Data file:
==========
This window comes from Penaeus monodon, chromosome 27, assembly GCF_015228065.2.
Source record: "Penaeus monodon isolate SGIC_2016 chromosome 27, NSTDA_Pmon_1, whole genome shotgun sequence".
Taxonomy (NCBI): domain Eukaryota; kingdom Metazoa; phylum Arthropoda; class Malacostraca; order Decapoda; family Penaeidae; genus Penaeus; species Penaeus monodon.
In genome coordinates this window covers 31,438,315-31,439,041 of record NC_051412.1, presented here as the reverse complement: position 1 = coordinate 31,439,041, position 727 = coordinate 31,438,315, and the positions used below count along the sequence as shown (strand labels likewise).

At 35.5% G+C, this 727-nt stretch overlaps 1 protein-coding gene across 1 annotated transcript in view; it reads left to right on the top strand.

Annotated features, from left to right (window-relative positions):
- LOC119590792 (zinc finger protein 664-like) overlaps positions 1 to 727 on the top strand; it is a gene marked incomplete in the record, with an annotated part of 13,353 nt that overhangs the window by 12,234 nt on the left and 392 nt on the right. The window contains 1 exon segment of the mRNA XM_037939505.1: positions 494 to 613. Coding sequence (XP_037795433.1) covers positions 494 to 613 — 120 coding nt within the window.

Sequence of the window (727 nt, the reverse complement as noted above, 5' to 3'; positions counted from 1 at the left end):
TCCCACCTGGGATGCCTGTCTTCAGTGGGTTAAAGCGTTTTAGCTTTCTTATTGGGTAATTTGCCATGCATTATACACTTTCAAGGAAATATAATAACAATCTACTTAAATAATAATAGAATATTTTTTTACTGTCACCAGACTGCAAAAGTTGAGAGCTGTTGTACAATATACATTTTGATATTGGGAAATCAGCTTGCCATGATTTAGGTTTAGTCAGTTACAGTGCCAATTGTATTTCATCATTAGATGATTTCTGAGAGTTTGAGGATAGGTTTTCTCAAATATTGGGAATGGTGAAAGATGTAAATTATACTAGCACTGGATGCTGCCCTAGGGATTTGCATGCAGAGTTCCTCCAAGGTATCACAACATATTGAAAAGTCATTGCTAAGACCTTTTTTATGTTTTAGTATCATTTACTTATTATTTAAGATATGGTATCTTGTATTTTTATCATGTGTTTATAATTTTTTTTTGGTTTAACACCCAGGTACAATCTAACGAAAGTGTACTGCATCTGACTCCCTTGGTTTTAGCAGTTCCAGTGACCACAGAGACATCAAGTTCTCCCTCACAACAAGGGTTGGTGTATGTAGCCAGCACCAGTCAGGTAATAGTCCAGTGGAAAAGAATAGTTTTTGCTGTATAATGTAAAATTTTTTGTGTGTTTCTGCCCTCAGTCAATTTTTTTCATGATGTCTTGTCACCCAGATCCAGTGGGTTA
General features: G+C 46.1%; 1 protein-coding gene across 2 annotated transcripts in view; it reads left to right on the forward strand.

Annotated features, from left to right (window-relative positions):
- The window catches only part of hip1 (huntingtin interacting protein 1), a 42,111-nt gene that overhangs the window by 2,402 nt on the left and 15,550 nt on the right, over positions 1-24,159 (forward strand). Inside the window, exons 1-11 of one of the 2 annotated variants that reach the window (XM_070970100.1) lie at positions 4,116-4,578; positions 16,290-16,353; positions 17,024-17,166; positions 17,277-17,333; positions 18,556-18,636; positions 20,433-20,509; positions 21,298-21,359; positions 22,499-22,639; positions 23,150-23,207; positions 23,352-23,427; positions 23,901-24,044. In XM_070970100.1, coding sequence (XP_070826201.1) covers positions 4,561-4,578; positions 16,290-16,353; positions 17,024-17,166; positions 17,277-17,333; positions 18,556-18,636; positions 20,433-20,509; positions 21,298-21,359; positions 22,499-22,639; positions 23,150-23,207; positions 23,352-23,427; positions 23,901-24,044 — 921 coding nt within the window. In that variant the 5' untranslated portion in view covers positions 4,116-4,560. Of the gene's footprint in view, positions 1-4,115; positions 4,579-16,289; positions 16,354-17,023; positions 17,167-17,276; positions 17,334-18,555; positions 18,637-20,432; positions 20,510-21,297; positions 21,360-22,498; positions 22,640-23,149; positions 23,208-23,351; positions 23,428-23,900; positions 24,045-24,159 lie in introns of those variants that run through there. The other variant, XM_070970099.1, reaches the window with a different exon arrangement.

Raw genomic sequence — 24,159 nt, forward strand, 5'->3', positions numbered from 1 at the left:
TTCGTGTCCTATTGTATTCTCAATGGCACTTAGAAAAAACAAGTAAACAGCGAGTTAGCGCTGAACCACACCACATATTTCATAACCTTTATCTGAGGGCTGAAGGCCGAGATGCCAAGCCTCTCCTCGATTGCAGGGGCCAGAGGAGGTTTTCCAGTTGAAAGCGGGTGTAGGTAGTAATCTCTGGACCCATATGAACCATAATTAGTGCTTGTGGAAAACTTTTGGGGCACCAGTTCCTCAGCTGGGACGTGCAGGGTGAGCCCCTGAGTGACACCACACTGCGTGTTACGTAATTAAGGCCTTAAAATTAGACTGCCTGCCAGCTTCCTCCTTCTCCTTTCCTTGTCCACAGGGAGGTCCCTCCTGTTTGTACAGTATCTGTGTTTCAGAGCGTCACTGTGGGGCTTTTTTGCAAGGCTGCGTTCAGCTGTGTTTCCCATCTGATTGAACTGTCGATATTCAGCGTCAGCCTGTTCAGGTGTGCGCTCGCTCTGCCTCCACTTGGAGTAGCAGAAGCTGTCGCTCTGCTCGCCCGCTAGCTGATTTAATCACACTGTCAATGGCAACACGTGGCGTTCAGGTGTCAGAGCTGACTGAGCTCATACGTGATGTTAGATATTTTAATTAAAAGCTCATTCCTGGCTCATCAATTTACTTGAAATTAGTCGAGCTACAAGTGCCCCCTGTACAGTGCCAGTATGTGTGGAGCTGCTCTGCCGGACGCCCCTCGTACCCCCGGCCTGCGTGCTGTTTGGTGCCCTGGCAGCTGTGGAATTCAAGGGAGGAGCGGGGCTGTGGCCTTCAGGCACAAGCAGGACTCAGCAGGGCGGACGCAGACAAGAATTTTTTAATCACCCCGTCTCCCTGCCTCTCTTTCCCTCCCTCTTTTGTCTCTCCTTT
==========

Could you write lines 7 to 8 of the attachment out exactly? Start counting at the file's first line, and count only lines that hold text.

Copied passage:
- LOC119590792 (zinc finger protein 664-like) overlaps positions 1 to 727 on the top strand; it is a gene marked incomplete in the record, with an annotated part of 13,353 nt that overhangs the window by 12,234 nt on the left and 392 nt on the right. The window contains 1 exon segment of the mRNA XM_037939505.1: positions 494 to 613. Coding sequence (XP_037795433.1) covers positions 494 to 613 — 120 coding nt within the window.

Sequence of the window (727 nt, the reverse complement as noted above, 5' to 3'; positions counted from 1 at the left end):